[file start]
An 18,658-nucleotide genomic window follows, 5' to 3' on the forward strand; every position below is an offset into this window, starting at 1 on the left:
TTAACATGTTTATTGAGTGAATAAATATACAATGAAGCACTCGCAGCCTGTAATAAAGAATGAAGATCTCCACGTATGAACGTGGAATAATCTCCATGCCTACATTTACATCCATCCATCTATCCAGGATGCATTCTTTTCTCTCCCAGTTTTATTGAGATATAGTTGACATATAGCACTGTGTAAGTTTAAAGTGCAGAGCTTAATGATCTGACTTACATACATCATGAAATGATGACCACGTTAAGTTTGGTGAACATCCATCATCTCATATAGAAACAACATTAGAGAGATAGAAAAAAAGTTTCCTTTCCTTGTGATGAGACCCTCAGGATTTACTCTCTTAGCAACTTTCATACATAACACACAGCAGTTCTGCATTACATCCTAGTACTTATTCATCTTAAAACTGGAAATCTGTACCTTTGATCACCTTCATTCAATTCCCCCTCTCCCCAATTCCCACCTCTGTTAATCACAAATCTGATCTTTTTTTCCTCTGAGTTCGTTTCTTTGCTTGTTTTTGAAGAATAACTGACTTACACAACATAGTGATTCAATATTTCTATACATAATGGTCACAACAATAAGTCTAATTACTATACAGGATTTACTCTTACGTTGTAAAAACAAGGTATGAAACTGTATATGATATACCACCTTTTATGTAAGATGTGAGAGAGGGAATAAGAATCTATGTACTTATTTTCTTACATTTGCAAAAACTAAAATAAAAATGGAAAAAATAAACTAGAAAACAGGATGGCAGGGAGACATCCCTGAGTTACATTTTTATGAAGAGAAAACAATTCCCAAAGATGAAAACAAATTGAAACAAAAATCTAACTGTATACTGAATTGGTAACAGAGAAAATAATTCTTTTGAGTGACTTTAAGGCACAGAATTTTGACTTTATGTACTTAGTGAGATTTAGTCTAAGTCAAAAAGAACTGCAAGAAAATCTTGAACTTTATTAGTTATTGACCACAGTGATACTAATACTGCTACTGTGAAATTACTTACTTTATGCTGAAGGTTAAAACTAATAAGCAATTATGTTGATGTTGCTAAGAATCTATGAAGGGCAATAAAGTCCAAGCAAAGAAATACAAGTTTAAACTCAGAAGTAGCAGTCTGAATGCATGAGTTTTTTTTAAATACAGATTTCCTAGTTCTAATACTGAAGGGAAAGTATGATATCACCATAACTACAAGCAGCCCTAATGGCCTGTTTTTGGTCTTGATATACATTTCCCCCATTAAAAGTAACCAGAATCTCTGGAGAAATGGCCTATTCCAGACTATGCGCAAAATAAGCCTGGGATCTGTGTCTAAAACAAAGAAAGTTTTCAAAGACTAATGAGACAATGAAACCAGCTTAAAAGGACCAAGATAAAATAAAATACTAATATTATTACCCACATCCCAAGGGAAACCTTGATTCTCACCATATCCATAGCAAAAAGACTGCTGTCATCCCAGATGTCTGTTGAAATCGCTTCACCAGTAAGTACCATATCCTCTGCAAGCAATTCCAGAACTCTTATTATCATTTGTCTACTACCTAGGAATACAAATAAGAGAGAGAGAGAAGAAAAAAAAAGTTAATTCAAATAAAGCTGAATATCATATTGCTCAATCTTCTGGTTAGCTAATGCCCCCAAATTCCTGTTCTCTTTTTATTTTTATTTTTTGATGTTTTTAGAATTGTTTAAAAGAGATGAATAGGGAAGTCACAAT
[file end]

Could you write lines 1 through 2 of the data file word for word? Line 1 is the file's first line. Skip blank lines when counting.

An 18,658-nucleotide genomic window follows, 5' to 3' on the forward strand; every position below is an offset into this window, starting at 1 on the left:
TTAACATGTTTATTGAGTGAATAAATATACAATGAAGCACTCGCAGCCTGTAATAAAGAATGAAGATCTCCACGTATGAACGTGGAATAATCTCCATGCCTACATTTACATCCATCCATCTATCCAGGATGCATTCTTTTCTCTCCCAGTTTTATTGAGATATAGTTGACATATAGCACTGTGTAAGTTTAAAGTGCAGAGCTTAATGATCTGACTTACATACATCATGAAATGATGACCACGTTAAGTTTGGTGAACATCCATCATCTCATATAGAAACAACATTAGAGAGATAGAAAAAAAGTTTCCTTTCCTTGTGATGAGACCCTCAGGATTTACTCTCTTAGCAACTTTCATACATAACACACAGCAGTTCTGCATTACATCCTAGTACTTATTCATCTTAAAACTGGAAATCTGTACCTTTGATCACCTTCATTCAATTCCCCCTCTCCCCAATTCCCACCTCTGTTAATCACAAATCTGATCTTTTTTTCCTCTGAGTTCGTTTCTTTGCTTGTTTTTGAAGAATAACTGACTTACACAACATAGTGATTCAATATTTCTATACATAATGGTCACAACAATAAGTCTAATTACTATACAGGATTTACTCTTACGTTGTAAAAACAAGGTATGAAACTGTATATGATATACCACCTTTTATGTAAGATGTGAGAGAGGGAATAAGAATCTATGTACTTATTTTCTTACATTTGCAAAAACTAAAATAAAAATGGAAAAAATAAACTAGAAAACAGGATGGCAGGGAGACATCCCTGAGTTACATTTTTATGAAGAGAAAACAATTCCCAAAGATGAAAACAAATTGAAACAAAAATCTAACTGTATACTGAATTGGTAACAGAGAAAATAATTCTTTTGAGTGACTTTAAGGCACAGAATTTTGACTTTATGTACTTAGTGAGATTTAGTCTAAGTCAAAAAGAACTGCAAGAAAATCTTGAACTTTATTAGTTATTGACCACAGTGATACTAATACTGCTACTGTGAAATTACTTACTTTATGCTGAAGGTTAAAACTAATAAGCAATTATGTTGATGTTGCTAAGAATCTATGAAGGGCAATAAAGTCCAAGCAAAGAAATACAAGTTTAAACTCAGAAGTAGCAGTCTGAATGCATGAGTTTTTTTTAAATACAGATTTCCTAGTTCTAATACTGAAGGGAAAGTATGATATCACCATAACTACAAGCAGCCCTAATGGCCTGTTTTTGGTCTTGATATACATTTCCCCCATTAAAAGTAACCAGAATCTCTGGAGAAATGGCCTATTCCAGACTATGCGCAAAATAAGCCTGGGATCTGTGTCTAAAACAAAGAAAGTTTTCAAAGACTAATGAGACAATGAAACCAGCTTAAAAGGACCAAGATAAAATAAAATACTAATATTATTACCCACATCCCAAGGGAAACCTTGATTCTCACCATATCCATAGCAAAAAGACTGCTGTCATCCCAGATGTCTGTTGAAATCGCTTCACCAGTAAGTACCATATCCTCTGCAAGCAATTCCAGAACTCTTATTATCATTTGTCTACTACCTAGGAATACAAATAAGAGAGAGAGAGAAGAAAAAAAAAGTTAATTCAAATAAAGCTGAATATCATATTGCTCAATCTTCTGGTTAGCTAATGCCCCCAAATTCCTGTTCTCTTTTTATTTTTATTTTTTGATGTTTTTAGAATTGTTTAAAAGAGATGAATAGGGAAGTCACAAT